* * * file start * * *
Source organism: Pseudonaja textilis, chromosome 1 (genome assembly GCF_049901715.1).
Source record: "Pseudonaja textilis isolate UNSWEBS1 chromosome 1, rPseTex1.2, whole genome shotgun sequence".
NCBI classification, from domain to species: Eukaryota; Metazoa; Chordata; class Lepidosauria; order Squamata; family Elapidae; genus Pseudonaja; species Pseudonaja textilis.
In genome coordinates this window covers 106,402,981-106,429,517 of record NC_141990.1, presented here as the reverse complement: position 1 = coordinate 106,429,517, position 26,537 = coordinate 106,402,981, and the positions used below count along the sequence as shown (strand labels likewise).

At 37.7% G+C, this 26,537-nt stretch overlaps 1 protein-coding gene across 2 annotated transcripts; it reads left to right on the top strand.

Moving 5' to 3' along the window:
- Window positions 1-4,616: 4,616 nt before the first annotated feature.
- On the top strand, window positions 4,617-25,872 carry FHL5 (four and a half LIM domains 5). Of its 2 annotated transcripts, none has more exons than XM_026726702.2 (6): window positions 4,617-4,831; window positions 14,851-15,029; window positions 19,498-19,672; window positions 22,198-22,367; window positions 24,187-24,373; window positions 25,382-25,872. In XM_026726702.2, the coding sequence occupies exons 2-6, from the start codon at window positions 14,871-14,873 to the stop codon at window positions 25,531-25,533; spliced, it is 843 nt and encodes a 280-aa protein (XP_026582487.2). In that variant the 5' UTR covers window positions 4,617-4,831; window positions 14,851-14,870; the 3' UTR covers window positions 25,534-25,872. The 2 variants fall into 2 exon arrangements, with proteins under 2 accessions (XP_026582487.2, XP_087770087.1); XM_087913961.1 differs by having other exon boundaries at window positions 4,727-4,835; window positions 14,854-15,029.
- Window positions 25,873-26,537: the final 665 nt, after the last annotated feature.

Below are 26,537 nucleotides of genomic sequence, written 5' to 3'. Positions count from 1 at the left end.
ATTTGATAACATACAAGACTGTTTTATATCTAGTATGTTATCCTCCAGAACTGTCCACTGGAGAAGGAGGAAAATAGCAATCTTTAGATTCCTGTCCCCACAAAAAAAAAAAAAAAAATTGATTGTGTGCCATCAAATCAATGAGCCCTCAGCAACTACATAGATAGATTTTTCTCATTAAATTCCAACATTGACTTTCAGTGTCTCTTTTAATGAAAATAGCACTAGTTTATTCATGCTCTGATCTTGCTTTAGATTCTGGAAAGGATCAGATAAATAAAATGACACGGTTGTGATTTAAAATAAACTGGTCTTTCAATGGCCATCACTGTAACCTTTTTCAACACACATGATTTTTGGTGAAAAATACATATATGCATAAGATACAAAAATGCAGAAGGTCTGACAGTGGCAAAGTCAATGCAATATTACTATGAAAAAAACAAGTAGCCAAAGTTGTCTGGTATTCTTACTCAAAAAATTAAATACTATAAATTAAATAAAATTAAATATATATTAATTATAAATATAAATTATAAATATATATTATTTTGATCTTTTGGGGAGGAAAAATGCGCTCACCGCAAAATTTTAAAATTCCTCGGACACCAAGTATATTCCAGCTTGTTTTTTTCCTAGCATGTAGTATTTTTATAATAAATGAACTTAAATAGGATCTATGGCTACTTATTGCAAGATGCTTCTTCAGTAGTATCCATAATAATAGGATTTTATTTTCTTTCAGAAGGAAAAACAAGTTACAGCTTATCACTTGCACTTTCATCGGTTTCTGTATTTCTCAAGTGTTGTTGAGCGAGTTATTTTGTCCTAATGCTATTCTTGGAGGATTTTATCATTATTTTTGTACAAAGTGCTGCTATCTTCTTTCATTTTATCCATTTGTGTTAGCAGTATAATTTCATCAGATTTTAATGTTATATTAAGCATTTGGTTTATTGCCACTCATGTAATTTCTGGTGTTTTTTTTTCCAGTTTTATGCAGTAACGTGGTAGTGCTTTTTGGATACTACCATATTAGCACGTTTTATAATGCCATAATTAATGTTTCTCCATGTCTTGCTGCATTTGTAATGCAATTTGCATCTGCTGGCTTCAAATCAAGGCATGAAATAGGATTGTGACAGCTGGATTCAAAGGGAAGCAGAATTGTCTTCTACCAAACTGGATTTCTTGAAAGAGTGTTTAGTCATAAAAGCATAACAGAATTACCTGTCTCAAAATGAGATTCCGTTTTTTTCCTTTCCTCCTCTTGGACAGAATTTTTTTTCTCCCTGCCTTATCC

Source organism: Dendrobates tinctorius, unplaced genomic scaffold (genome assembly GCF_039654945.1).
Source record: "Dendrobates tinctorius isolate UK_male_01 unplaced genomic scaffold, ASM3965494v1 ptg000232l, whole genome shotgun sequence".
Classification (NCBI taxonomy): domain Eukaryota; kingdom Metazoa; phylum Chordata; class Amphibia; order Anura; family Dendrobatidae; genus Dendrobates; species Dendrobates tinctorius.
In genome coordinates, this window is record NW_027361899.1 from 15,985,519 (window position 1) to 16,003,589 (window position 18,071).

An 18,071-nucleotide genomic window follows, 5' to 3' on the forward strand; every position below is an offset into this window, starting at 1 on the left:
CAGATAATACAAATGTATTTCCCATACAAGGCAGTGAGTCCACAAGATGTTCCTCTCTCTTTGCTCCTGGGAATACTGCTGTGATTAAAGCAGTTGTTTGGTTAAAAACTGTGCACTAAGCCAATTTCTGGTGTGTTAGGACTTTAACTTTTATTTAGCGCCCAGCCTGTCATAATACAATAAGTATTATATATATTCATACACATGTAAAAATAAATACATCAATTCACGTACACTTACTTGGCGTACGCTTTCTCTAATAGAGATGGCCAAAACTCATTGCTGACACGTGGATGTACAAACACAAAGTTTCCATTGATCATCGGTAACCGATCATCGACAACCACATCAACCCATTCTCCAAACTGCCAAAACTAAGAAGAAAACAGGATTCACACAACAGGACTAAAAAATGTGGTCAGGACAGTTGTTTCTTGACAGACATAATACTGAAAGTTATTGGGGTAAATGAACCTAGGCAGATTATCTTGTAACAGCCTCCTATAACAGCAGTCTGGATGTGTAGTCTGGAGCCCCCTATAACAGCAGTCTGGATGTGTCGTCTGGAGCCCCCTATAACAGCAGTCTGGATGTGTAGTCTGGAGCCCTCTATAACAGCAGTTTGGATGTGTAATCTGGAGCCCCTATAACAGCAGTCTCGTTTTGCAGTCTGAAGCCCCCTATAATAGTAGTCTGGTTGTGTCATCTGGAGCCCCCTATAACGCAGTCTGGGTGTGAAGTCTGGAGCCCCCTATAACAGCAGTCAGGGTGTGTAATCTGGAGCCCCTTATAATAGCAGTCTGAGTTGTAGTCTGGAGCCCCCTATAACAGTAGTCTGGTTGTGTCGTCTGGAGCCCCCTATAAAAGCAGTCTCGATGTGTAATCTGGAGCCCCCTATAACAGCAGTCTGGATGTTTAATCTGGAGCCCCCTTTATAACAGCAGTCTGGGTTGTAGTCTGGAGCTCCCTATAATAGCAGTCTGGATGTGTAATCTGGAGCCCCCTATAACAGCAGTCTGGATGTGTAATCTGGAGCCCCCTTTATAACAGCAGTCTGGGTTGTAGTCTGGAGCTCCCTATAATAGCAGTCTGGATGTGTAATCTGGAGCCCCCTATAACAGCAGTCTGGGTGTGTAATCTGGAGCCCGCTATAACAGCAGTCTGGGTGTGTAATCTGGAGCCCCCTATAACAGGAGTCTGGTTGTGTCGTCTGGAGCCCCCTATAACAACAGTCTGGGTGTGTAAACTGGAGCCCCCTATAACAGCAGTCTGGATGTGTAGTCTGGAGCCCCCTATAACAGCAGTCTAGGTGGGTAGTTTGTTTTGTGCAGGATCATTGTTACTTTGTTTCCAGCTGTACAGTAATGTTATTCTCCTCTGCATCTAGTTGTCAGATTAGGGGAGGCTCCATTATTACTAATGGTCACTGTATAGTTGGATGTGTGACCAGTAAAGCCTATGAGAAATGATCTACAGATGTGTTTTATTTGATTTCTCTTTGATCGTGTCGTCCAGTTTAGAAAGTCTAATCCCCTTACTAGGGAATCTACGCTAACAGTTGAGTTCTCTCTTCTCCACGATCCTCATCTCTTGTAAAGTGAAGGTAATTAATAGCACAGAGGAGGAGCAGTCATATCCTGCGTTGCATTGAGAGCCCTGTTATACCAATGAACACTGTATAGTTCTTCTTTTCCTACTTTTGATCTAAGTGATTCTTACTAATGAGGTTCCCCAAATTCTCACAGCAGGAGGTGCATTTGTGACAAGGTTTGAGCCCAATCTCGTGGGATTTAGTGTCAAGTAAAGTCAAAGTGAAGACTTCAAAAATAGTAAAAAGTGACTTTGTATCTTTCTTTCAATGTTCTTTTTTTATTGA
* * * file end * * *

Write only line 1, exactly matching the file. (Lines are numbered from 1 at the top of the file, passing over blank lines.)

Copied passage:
Source organism: Pseudonaja textilis, chromosome 1 (genome assembly GCF_049901715.1).